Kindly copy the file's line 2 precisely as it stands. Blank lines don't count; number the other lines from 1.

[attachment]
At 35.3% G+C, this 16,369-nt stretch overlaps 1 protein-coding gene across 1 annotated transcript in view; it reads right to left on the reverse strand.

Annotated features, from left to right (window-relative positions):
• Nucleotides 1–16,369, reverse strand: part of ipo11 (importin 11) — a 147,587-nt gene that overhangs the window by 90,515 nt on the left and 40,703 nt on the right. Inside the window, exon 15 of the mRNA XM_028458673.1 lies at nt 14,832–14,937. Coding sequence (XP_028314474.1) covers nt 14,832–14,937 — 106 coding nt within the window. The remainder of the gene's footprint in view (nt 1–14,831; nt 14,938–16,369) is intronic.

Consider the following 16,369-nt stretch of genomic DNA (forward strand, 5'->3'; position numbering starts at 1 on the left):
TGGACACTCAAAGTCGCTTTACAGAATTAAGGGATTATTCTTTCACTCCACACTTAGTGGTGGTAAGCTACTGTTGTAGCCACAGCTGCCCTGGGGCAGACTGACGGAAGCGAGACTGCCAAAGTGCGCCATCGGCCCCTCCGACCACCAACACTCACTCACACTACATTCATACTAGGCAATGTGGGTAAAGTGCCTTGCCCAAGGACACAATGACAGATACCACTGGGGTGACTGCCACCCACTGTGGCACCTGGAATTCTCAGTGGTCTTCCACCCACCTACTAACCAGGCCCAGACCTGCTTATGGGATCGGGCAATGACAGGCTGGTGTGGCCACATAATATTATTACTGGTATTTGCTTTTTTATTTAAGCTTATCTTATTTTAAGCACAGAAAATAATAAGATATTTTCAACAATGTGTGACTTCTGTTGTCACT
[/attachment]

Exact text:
Annotated features, from left to right (window-relative positions):